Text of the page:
By David Helvarg
Thanks to high-tech cages and a better understanding of fish biology, aquaculture is moving offshore and into the open ocean.
Peering through the taut weave of polymer netting, a diver could easily believe the sea holds a limitless supply of fish. Inside the submerged cage, tens of thousands of sleek carnivores rub fins as they navigate their saltwater territory. Yet, the Pew Oceans Commission reported two years ago that global oceans are in crisis. Wild fish populations have diminished under human demand. Because of new technology, however, marine species once pushed to the edge by nets may soon proliferate within them.
According to the Food and Agriculture Organization of the United Nations, 44 percent of the world’s fisheries are heavily to fully exploited; another 25 percent have been fished beyond sustainable limits. The farming of finfish, shellfish and aquatic plants, on the other hand, is a global industry growing at nearly 9 percent a year. One-third of the world’s seafood supply is now farm-raised; half of global fish production is projected to come from aquaculture in the next 25 years.
“The demand for seafood is on the rise,” says Michael Rubino, aquaculture program manager for the National Oceanic and Atmospheric Administration (NOAA). “Currently, over 70 percent of the seafood that Americans consume is imported. This has led to an almost $9 billion trade deficit.” The National Offshore Aquaculture Act, slated for introduction to Congress this summer, may reduce that imbalance. It would give NOAA the authority to license fish farms in the U.S. Exclusive Economic Zone–nearly 4.5 million square miles of federal waters extending 200 nautical miles from the coast.
The template for aquaculture in the open ocean now exists in the top-shaped submersible tethered 2 miles off the island of Culebra in Puerto Rico. The cage’s 50-ft.-tall steel mast, or spar, is attached to a 25,000-pound concrete block resting on the seabed 93 ft. below the surface. A steel rim 85 ft. in diameter supports a wall of Spectra netting-all that separates the 15,000 fish inside from circling sharks. After a year, the 12-pound cobia–raised from 6-week-old hatchery stock weighing less than an ounce–will be shipped to markets in Florida and New York.
Snapperfarm, which owns this cage and another off Culebra, is one of three U.S. companies operating commercial fish farms offshore. The oldest is Cates International, established in 2000. The company’s four cages, located 2 miles off the Hawaiian island of Oahu in water 150 ft. deep, hold 700,000 moi–an overfished, local favorite. Kona Blue Water Farm, the newest outfit, recently obtained permits to raise its own breed, Kona Kampachi (related to Japanese hamachi), in six cages off the Big Island of Hawaii.
The University of New Hampshire is running its own offshore experiment, raising haddock, Atlantic cod and halibut in spar-net cages 6 miles off the New England coast. “The farm of the future is going to be submerged,” says Rich Langan, director of the school’s Open Ocean Aquaculture Project. “So we want to develop and demonstrate technologies for commercial application.”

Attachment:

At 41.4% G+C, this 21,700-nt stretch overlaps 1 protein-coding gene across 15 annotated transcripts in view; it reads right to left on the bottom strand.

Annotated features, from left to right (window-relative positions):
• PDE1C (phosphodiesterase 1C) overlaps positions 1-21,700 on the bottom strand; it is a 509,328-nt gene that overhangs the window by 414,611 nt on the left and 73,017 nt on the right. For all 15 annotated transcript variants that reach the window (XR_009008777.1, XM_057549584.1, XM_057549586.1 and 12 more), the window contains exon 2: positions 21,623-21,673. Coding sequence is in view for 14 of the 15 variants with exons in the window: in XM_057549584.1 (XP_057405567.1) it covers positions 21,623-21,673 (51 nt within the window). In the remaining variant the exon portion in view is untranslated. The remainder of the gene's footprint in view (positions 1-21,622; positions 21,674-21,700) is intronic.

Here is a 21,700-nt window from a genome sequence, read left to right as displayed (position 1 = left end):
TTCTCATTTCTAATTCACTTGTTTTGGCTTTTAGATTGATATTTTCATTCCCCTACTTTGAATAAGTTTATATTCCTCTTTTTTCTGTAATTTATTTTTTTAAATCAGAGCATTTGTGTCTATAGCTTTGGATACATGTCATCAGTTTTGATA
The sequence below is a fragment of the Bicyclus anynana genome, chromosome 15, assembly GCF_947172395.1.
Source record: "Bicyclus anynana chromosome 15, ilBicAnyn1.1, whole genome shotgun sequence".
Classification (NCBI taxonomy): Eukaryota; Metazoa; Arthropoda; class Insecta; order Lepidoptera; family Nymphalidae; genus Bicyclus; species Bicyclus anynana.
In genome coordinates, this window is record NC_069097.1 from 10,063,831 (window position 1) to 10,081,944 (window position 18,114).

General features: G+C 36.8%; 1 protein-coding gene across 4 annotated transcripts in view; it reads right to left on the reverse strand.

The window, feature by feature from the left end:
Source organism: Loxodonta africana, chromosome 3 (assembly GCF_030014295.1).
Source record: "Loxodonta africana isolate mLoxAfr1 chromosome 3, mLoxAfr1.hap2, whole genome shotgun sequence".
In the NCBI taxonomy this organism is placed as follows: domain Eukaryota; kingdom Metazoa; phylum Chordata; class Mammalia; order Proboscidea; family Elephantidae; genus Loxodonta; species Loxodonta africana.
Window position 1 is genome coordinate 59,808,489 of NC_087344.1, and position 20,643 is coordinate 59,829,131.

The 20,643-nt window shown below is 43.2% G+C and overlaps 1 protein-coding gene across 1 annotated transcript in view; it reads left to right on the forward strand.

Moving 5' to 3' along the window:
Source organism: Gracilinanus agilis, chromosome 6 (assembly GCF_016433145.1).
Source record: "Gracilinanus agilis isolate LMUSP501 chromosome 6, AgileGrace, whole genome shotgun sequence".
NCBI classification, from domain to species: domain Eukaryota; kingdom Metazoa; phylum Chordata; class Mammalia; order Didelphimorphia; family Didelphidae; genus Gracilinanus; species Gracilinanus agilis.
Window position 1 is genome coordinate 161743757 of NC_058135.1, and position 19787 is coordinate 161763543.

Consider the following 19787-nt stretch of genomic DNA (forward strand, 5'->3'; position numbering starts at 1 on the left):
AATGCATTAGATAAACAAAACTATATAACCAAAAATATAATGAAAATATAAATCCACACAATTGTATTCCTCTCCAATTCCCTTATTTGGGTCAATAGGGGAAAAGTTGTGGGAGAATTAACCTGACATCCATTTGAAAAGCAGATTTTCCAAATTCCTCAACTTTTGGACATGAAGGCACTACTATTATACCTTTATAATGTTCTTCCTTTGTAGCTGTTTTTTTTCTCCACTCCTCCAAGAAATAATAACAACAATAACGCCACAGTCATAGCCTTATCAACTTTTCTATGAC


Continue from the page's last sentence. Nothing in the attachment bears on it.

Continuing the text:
Langan and his colleagues recently engineered a feeding buoy that can hold a week’s worth of food. Operated remotely, it will eliminate the current practice of boat-based operators feeding fish through hoses. “There is going to be a lot of innovation in cages, and feeding and operational systems,” he says, “and wireless technology is going to play a major role.”
Not everyone is convinced that technological leaps will eliminate the problems plaguing other forms of aquaculture. Coastal salmon farms, in particular, have been criticized for degrading water quality and for compromising the health of wild salmon populations.
Though spar cages contain adult fish more securely than salmon pens, escapes of juvenile fish and eggs from offshore farms could reduce the fitness of wild populations. And though the open ocean has the benefit of strong currents to dilute pollution, the amount of nitrogen produced by fish food and feces is still immense. “If the offshore industry grows as large as NOAA’s goal of $5 billion a year, its nitrogen wastes would be equivalent to that of the untreated sewage of 17 million people,” says Rebecca Goldburg, senior scientist with the conservation group Environmental Defense.
Because ocean carnivores are fed meal made in part from fish, farming them doesn’t necessarily alleviate pressure on wild populations. Two to five times more wild-caught fish are used in feeds than are harvested from aquaculture, according to a report that Goldburg published for the Ecological Society of America. Goldburg and other biologists are concerned that the new National Offshore Aquaculture Act does not adequately address any of these environmental issues.
Advocates of offshore farming recognize the challenges but argue they can be overcome. “My view is you have to look at the mistakes of the past and learn from them,” says Randy Cates, president of Cates International. “Can wild fisheries meet the increase in seafood demand?” he asks. “No. Nor is ocean farming going to solve the fisheries problem. It’s only going to be part of the solution.”